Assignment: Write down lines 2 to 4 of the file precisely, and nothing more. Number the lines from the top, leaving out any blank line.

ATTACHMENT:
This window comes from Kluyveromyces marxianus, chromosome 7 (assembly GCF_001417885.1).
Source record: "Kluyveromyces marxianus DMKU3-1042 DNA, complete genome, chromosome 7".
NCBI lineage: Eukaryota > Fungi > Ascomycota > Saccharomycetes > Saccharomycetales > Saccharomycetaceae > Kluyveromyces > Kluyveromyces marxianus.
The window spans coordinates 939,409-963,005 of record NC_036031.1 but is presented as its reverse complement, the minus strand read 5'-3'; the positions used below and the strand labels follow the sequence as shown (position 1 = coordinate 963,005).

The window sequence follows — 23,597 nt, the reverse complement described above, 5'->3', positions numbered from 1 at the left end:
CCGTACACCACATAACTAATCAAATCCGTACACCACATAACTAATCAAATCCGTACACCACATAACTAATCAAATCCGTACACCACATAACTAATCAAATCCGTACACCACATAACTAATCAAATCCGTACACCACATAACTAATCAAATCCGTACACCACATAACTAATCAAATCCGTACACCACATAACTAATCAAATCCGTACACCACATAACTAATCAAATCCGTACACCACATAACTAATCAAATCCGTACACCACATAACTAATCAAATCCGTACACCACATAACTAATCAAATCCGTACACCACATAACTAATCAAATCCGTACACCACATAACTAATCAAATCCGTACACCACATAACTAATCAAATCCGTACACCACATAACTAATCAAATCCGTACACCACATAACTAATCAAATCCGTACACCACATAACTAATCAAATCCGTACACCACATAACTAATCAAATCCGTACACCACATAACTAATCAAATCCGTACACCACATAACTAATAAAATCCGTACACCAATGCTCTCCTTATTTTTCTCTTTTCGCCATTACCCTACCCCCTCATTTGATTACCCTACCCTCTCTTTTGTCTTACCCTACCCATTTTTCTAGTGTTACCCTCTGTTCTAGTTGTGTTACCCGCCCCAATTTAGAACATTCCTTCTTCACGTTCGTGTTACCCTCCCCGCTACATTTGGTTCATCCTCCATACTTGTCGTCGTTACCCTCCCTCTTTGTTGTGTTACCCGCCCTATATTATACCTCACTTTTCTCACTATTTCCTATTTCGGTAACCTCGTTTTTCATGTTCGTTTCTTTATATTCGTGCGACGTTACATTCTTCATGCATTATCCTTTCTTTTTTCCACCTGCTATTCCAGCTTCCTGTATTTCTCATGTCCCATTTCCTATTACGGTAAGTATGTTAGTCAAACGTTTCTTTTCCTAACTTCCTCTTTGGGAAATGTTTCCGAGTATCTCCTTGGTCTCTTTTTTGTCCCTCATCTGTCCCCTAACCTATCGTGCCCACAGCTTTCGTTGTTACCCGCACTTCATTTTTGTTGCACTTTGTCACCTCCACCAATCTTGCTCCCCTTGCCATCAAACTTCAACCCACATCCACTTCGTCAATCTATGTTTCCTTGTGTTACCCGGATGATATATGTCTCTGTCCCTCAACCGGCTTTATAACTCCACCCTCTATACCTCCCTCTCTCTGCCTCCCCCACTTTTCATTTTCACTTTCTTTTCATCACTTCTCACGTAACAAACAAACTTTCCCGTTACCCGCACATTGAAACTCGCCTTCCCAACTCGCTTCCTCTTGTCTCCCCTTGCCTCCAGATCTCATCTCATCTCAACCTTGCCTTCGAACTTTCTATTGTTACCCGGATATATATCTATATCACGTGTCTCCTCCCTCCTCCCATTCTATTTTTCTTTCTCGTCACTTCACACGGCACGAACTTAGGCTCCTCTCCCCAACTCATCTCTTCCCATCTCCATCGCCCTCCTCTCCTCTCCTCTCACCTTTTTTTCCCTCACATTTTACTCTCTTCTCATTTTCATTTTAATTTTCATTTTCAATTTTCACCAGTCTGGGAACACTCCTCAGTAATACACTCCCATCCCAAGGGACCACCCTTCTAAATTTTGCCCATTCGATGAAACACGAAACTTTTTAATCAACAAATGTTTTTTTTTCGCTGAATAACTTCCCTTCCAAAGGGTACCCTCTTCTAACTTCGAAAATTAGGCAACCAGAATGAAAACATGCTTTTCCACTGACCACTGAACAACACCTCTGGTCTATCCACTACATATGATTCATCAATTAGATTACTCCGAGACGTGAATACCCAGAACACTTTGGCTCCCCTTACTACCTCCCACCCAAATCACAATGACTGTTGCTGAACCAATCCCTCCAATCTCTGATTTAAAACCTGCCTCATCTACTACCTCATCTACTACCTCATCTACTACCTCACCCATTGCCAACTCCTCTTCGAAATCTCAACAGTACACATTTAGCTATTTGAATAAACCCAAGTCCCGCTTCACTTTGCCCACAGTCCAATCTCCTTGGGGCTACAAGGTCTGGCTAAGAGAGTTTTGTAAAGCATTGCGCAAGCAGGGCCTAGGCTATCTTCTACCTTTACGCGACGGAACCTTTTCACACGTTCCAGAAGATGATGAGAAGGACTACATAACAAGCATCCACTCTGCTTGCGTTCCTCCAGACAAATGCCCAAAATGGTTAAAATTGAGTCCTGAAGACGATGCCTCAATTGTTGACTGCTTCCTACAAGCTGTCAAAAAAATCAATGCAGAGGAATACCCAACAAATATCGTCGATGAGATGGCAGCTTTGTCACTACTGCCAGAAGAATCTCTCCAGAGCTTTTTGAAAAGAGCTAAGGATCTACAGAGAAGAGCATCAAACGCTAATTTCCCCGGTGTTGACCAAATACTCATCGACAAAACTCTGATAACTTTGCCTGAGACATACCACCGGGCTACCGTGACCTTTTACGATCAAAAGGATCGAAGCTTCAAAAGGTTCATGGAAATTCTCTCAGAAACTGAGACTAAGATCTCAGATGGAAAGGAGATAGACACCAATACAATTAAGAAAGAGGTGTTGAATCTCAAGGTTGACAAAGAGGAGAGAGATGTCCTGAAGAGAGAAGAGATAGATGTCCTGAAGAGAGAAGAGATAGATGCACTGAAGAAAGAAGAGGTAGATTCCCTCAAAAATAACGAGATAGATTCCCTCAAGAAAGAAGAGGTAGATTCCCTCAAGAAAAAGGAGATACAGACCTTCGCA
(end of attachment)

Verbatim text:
Source record: "Kluyveromyces marxianus DMKU3-1042 DNA, complete genome, chromosome 7".
NCBI lineage: Eukaryota > Fungi > Ascomycota > Saccharomycetes > Saccharomycetales > Saccharomycetaceae > Kluyveromyces > Kluyveromyces marxianus.
The window spans coordinates 939,409-963,005 of record NC_036031.1 but is presented as its reverse complement, the minus strand read 5'-3'; the positions used below and the strand labels follow the sequence as shown (position 1 = coordinate 963,005).